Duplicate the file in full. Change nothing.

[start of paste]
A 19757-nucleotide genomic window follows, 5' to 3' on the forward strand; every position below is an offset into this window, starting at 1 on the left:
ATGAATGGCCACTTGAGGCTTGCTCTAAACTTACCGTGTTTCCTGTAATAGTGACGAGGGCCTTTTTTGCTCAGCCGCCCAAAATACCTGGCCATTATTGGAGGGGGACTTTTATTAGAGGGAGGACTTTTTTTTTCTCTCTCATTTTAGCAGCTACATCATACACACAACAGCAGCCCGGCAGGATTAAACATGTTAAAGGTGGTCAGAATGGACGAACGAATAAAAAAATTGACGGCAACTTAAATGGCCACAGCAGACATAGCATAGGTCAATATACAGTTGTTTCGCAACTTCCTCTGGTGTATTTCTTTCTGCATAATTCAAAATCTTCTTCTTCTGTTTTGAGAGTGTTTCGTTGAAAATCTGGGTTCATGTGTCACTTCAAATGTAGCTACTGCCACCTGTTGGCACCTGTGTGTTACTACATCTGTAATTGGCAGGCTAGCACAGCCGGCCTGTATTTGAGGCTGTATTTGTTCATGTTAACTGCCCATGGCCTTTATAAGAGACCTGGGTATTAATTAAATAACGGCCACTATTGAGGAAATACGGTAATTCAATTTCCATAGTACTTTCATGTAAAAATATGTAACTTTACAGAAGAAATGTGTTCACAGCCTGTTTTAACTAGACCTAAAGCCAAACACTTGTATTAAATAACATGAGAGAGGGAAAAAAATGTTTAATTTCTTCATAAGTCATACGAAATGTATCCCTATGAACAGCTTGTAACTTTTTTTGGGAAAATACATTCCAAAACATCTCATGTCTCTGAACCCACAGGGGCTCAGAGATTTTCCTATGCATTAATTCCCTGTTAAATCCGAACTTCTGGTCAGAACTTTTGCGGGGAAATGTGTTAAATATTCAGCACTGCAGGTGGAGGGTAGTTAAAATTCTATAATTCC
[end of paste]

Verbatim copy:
A 19757-nucleotide genomic window follows, 5' to 3' on the forward strand; every position below is an offset into this window, starting at 1 on the left:
ATGAATGGCCACTTGAGGCTTGCTCTAAACTTACCGTGTTTCCTGTAATAGTGACGAGGGCCTTTTTTGCTCAGCCGCCCAAAATACCTGGCCATTATTGGAGGGGGACTTTTATTAGAGGGAGGACTTTTTTTTTCTCTCTCATTTTAGCAGCTACATCATACACACAACAGCAGCCCGGCAGGATTAAACATGTTAAAGGTGGTCAGAATGGACGAACGAATAAAAAAATTGACGGCAACTTAAATGGCCACAGCAGACATAGCATAGGTCAATATACAGTTGTTTCGCAACTTCCTCTGGTGTATTTCTTTCTGCATAATTCAAAATCTTCTTCTTCTGTTTTGAGAGTGTTTCGTTGAAAATCTGGGTTCATGTGTCACTTCAAATGTAGCTACTGCCACCTGTTGGCACCTGTGTGTTACTACATCTGTAATTGGCAGGCTAGCACAGCCGGCCTGTATTTGAGGCTGTATTTGTTCATGTTAACTGCCCATGGCCTTTATAAGAGACCTGGGTATTAATTAAATAACGGCCACTATTGAGGAAATACGGTAATTCAATTTCCATAGTACTTTCATGTAAAAATATGTAACTTTACAGAAGAAATGTGTTCACAGCCTGTTTTAACTAGACCTAAAGCCAAACACTTGTATTAAATAACATGAGAGAGGGAAAAAAATGTTTAATTTCTTCATAAGTCATACGAAATGTATCCCTATGAACAGCTTGTAACTTTTTTTGGGAAAATACATTCCAAAACATCTCATGTCTCTGAACCCACAGGGGCTCAGAGATTTTCCTATGCATTAATTCCCTGTTAAATCCGAACTTCTGGTCAGAACTTTTGCGGGGAAATGTGTTAAATATTCAGCACTGCAGGTGGAGGGTAGTTAAAATTCTATAATTCC